CAS  PubMed  PubMed Central  Google Scholar 

  29. Saar, K. L. et al. Learning the molecular grammar of protein condensates from sequence determinants and embeddings. Proc. Natl Acad. Sci. USA 118, e2019053118 (2021).

    CAS  PubMed  PubMed Central  Google Scholar 

  30. Alberti, S., Gladfelter, A. & Mittag, T. Considerations and challenges in studying liquid-liquid phase separation and biomolecular condensates. Cell 176, 419–434 (2019).

    CAS  PubMed  PubMed Central  Google Scholar 

  31. Li, P. et al. Phase transitions in the assembly of multivalent signalling proteins. Nature 483, 336–340 (2012).

    CAS  PubMed  PubMed Central  Google Scholar 

  32. Nott, T. J. et al. Phase transition of a disordered nuage protein generates environmentally responsive membraneless organelles. Mol. Cell 57, 936–947 (2015).

    CAS  PubMed  PubMed Central  Google Scholar 

  33. Franzmann, T. M. & Alberti, S. Prion-like low-complexity sequences: key regulators of protein solubility and phase behavior. J. Biol. Chem. 294, 7128–7136 (2019).

    CAS  PubMed  Google Scholar 

  34. Dong, R.-Y. & Granick, S. Reincarnations of the phase separation problem. Nat. Commun. 12, 911 (2021).

    CAS  PubMed  PubMed Central  Google Scholar 

  35. Han, T. W. et al. Cell-free formation of RNA granules: bound RNAs identify features and components of cellular assemblies. Cell 149, 768–779 (2012).

    CAS  PubMed  Google Scholar 

  36. Kato, M. et al. Cell-free formation of RNA granules: low complexity sequence domains form dynamic fibers within hydrogels. Cell 149, 753–767 (2012).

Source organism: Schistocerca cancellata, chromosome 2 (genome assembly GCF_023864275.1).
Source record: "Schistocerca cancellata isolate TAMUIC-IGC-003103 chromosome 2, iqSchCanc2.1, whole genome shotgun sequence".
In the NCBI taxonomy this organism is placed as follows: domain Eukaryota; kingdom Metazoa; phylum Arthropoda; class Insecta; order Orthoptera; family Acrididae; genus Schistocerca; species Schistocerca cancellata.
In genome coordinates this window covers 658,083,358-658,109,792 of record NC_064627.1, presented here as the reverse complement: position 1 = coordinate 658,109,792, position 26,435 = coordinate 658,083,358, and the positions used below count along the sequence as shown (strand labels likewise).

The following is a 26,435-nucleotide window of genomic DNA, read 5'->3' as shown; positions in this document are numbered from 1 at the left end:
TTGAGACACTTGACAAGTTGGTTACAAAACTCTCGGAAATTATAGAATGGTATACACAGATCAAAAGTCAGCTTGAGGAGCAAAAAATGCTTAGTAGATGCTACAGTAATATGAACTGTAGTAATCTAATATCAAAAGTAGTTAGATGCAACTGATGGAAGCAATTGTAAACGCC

CAS  PubMed  PubMed Central  Google Scholar 

  37. Sanchez de Groot, N. et al. RNA structure drives interaction with proteins. Nat. Commun. 10, 3246 (2019).

    PubMed  PubMed Central  Google Scholar 

  38. Shi, M. et al. Quantifying the phase separation property of chromatin-associated proteins under physiological conditions using an anti-1,6-hexanediol index. Genome Biol. 22, 229 (2021).

    CAS  PubMed  PubMed Central  Google Scholar 

  39. Jalihal, A. P. et al. Multivalent proteins rapidly and reversibly phase-separate upon osmotic cell volume change. Mol. Cell 79, 978–990 (2020).

    CAS  PubMed  PubMed Central  Google Scholar 

  40. Markmiller, S. et al. Context-dependent and disease-specific diversity in protein interactions within stress granules. Cell 172, 590–604 (2018).

    CAS  PubMed  PubMed Central  Google Scholar 

  41. Esposito, M. et al. TGF-β-induced DACT1 biomolecular condensates repress Wnt signalling to promote bone metastasis. Nat. Cell Biol. 23, 257–267 (2021).

    CAS  PubMed  PubMed Central  Google Scholar